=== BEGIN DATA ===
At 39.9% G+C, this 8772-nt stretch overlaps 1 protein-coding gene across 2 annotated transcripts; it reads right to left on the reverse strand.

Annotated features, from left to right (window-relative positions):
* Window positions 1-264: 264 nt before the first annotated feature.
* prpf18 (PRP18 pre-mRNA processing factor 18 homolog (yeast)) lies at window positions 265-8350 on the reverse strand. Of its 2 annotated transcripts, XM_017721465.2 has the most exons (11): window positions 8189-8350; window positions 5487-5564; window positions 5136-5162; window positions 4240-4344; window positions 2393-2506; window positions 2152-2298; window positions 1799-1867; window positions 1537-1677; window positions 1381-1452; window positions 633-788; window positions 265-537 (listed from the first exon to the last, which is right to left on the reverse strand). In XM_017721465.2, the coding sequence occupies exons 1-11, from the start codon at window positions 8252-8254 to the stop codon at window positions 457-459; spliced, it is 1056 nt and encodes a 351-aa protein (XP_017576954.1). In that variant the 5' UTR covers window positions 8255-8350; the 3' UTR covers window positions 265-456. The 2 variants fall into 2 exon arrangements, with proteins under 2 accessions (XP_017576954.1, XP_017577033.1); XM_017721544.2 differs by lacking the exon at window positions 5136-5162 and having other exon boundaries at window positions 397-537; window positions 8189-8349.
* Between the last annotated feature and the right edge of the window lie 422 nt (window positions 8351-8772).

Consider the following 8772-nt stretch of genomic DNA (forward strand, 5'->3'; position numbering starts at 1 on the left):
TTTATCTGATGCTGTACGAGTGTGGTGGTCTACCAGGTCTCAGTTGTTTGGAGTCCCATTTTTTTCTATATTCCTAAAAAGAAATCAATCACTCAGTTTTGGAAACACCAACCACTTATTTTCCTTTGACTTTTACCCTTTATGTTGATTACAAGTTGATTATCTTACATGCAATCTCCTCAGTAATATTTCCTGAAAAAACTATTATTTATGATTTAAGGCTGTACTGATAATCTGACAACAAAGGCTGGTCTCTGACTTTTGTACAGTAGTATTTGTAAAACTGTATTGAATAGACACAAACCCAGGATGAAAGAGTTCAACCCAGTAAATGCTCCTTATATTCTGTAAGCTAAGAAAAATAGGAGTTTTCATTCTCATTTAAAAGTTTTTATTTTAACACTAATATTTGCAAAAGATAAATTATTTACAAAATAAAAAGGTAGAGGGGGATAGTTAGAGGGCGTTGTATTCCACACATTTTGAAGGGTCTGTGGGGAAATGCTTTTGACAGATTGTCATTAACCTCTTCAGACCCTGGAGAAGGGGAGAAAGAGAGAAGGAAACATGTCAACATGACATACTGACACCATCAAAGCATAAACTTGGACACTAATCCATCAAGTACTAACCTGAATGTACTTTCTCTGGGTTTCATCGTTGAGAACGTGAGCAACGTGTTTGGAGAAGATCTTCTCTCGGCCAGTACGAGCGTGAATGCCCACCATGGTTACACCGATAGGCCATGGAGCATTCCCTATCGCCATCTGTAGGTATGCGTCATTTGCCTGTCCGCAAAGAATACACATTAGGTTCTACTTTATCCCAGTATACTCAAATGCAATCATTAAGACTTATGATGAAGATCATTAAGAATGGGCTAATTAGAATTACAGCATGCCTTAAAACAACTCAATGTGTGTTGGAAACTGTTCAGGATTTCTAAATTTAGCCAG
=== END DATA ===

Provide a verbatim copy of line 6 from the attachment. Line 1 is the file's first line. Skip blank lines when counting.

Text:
Consider the following 8772-nt stretch of genomic DNA (forward strand, 5'->3'; position numbering starts at 1 on the left):